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How Your Money Is Protected Thumbnail

How Your Money Is Protected

Given the recent headlines around bank failures, now is an excellent time to revisit how your money is protected.

Two government agencies were designed to protect investors from bank failure and brokerage insolvency. First, we will highlight The Federal Deposit Insurance Corporation (FDIC), which covers commercial banks. Then we will discuss the Securities Investors Protection Corporation (SIPC) which protects assets held at broker-dealer firms. If you are a member of a Credit Union, just like banks, they are federally insured. But instead of the FDIC, they are covered by the National Credit Union Administration (NCUA) with the same limits.  

The FDIC is an independent government agency that since 1933, has been insuring member bank customer deposits dollar-for-dollar (up to the insurance limit) backed by the full faith and credit of the government. Any instrument that can be held in a savings or checking account, such as cash, certificates of deposit (CDs) cashier's checks, money orders, money market deposit accounts (MMDAs) and other official items issued by banks are covered. Depositors have never lost a dime of their FDIC-insured deposits.

Coverage limits vary by account type, but the standard insurance amount is $250,000 per owner, per bank, for each ownership category. For example, a joint account with two owners is protected up to $500,000. A trust account with one owner and five or fewer beneficiaries is insured up to $250,000 per beneficiary. The coverage formula changes for trust accounts with more than one owner and more than five beneficiaries, but the account is still protected.

Cash instruments in retirement accounts such as but not limited to IRAs (Traditional, Roth, SEP, SIMPLE) at the same bank are insured up to $250,000. However, by utilizing multiple bank charters, the Schwab and TDA IDA Bank have been structured to provide clients with FDIC insurance of up to $500,000 per depositor in each recognized legal capacity (e.g., up to $500,000 for individual accounts and $1 million for joint accounts) mentioned above.

FDIC coverage is not just limited to accounts at commercial banks. For example, if a client had $1 million in a brokerage account they wanted to invest in CDs, they could buy four $250,000 CDs from four different banks, and each would be protected.

The Securities Investor Protection Corporation (SIPC) is a non-profit entity created by Congress in 1970 that protects clients' accounts in the rare event of a broker-dealer's insolvency. It is important to note that SIPC does not protect against market loss. Accounts are protected up to $500,000, which includes a $250,000 limit for cash. However, Charles Schwab and TD Ameritrade have supplemental insurance that covers amounts well beyond SIPC limits. For example, Schwab offers $150 million of additional insurance for securities and up to $1.15 million for cash balances once SIPC limits are exhausted.  The additional insurance coverage amounts at TDA are similar.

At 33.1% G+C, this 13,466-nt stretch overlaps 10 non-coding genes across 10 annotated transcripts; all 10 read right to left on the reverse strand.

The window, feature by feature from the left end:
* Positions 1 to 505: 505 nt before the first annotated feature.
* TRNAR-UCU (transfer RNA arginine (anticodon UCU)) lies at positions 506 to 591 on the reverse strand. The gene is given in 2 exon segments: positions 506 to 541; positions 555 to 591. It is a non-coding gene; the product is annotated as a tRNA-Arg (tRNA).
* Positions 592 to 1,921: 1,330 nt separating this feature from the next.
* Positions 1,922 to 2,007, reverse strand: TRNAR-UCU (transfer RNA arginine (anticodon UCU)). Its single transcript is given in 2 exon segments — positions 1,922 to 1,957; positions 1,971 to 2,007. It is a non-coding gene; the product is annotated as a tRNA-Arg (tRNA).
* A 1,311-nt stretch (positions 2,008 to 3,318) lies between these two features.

It is worth mentioning that unlike CDs, money market mutual funds (as opposed to MMDAs discussed earlier) are securities, meaning they fall under SIPC rules. Therefore, they are not covered by FDIC insurance. While not as safe as cash—which is why they currently pay an attractive dividend--investors often treat them as such. Nevertheless, when viewed along the investment spectrum, they are considered low risk. In the history of money market mutual funds since 1971, only a handful have "broken the buck, " meaning the value fell below the $1 net asset value (NAV) they strive to maintain.

A typical money market fund exchanges investor cash for collateral in the overnight lending market. Funds that accept government paper are considered safer since the collateral is backed by the full faith and credit of the US government, and this market is very liquid. Funds that accept different types of collateral, such as commercial paper and other short-term instruments, have slightly more risk since they lack full faith and credit backing. As a result, the dividend they pay is typically slightly higher.

There will undoubtedly be changes to how money is protected and the limits of this protection once the dust has settled and all the details surrounding recent events are known. Rest assured, we are paying attention and will react accordingly.

If you have specific questions not addressed in this short overview or would like further explanation of a point, don't hesitate to contact us. We are happy to have a conversation anytime.   

 Written by author: Jarrod Jacobi | Senior Financial Advisor | AWMA®

*The foregoing content reflects the opinions of Van Hulzen Asset Management DBA "Van Hulzen Financial Advisors" and is subject to change at any time without notice. Content provided herein is for informational purposes only and should not be used or construed as investment advice or a recommendation regarding the purchase or sale of any security. There is no guarantee that the statements, opinions or forecasts provided herein will prove to be correct. Past performance may not be indicative of future results. Indices are not available for direct investment. Any investor who attempts to mimic the performance of an index would incur fees and expenses which would reduce returns. Securities investing involves risk, including the potential for loss of principal. There is no assurance that any investment plan or strategy will be successful.